Characteristic signatures of quantum criticality driven by geometrical frustration

See allHide authors and affiliations

Science Advances  24 Apr 2015:
Vol. 1, no. 3, e1500001
DOI: 10.1126/sciadv.1500001

You are currently viewing the abstract.

View Full Text


Geometrical frustration describes situations where interactions are incompatible with the lattice geometry and stabilizes exotic phases such as spin liquids. Whether geometrical frustration of magnetic interactions in metals can induce unconventional quantum critical points is an active area of research. We focus on the hexagonal heavy fermion metal CeRhSn, where the Kondo ions are located on distorted kagome planes stacked along the c axis. Low-temperature specific heat, thermal expansion, and magnetic Grüneisen parameter measurements prove a zero-field quantum critical point. The linear thermal expansion, which measures the initial uniaxial pressure derivative of the entropy, displays a striking anisotropy. Critical and noncritical behaviors along and perpendicular to the kagome planes, respectively, prove that quantum criticality is driven be geometrical frustration. We also discovered a spin flop–type metamagnetic crossover. This excludes an itinerant scenario and suggests that quantum criticality is related to local moments in a spin liquid–like state.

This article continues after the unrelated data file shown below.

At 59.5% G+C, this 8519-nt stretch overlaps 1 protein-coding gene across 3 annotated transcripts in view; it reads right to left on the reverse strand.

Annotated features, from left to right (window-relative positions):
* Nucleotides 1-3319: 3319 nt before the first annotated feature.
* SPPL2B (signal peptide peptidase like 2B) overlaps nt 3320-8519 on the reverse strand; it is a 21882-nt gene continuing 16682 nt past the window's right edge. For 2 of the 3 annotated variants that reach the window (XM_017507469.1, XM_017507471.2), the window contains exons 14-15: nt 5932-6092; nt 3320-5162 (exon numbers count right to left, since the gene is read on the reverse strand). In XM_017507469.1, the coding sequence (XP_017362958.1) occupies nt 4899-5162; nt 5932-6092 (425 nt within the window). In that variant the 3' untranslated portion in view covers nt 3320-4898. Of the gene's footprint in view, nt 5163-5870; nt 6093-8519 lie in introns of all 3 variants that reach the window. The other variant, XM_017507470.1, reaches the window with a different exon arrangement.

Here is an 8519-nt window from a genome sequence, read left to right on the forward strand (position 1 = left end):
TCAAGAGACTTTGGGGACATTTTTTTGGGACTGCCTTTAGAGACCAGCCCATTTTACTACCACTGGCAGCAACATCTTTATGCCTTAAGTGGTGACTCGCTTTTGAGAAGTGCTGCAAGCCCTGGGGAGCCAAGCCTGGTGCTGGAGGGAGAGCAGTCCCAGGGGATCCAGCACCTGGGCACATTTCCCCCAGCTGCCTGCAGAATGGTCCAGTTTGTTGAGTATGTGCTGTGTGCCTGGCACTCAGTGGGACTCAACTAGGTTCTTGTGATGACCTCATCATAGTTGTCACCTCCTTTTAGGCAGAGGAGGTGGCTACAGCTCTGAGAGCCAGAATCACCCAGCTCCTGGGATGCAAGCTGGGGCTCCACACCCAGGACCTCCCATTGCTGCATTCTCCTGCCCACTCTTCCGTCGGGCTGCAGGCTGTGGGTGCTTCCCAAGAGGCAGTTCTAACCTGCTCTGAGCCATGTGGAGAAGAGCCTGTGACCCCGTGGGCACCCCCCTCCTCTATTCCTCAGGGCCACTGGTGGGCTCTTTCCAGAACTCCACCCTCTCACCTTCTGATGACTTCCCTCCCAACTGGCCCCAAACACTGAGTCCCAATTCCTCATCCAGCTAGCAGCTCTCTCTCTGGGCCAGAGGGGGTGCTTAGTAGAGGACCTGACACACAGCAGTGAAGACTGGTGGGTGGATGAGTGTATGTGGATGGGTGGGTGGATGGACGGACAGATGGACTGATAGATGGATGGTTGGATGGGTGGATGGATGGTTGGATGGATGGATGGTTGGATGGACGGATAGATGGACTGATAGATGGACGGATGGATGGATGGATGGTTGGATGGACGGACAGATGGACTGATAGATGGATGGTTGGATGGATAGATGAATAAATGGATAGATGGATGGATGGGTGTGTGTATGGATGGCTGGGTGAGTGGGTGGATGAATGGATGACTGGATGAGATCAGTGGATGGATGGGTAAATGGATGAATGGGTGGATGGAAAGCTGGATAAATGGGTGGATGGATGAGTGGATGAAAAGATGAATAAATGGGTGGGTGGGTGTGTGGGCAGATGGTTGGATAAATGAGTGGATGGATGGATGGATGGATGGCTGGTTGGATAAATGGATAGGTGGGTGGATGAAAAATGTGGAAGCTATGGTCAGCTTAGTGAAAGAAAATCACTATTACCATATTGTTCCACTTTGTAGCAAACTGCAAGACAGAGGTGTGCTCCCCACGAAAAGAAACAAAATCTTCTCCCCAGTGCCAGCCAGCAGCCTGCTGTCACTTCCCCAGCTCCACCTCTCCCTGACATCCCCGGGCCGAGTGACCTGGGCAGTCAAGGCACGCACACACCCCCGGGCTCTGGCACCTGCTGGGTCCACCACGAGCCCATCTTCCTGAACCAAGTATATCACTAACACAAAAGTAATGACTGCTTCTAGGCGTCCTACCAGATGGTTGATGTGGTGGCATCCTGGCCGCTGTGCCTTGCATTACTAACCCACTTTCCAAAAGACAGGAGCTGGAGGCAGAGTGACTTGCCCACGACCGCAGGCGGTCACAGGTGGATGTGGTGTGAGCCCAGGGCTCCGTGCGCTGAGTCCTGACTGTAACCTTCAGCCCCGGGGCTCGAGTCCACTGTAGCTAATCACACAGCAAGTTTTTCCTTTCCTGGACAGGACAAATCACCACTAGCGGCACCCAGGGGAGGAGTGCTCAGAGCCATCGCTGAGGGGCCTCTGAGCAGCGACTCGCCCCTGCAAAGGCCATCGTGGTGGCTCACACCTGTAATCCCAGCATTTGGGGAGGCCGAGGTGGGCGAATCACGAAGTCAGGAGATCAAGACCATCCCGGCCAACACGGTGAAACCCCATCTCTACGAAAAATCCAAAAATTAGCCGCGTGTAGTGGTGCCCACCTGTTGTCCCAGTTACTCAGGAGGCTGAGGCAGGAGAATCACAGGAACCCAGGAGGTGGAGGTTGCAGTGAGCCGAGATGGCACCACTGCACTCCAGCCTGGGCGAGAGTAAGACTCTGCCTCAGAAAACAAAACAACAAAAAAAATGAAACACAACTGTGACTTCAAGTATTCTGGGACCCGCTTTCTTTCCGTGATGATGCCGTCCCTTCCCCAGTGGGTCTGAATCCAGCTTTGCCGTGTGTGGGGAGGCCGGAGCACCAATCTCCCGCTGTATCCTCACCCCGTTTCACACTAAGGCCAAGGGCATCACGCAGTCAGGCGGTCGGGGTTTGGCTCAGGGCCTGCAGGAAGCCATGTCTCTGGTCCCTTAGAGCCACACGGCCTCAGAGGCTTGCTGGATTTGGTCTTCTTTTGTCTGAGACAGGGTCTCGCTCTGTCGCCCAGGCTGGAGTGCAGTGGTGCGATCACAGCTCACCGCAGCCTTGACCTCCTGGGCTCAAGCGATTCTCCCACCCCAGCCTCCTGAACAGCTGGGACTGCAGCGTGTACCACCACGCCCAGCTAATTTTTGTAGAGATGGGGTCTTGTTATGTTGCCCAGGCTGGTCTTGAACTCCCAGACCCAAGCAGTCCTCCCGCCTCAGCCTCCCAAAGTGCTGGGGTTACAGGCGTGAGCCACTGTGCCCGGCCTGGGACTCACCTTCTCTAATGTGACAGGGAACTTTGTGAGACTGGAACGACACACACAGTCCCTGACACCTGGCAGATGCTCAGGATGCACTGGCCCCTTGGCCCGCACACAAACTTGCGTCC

• Quantum Critical Point
  • Non-Fermi liquid
  • spin liquid
  • geometrical frustration
  • thermal expansion,specific heat
  • heavy fermion system

This is an open-access article distributed under the terms of the Creative Commons Attribution-NonCommercial license, which permits use, distribution, and reproduction in any medium, so long as the resultant use is not for commercial advantage and provided the original work is properly cited.

View Full Text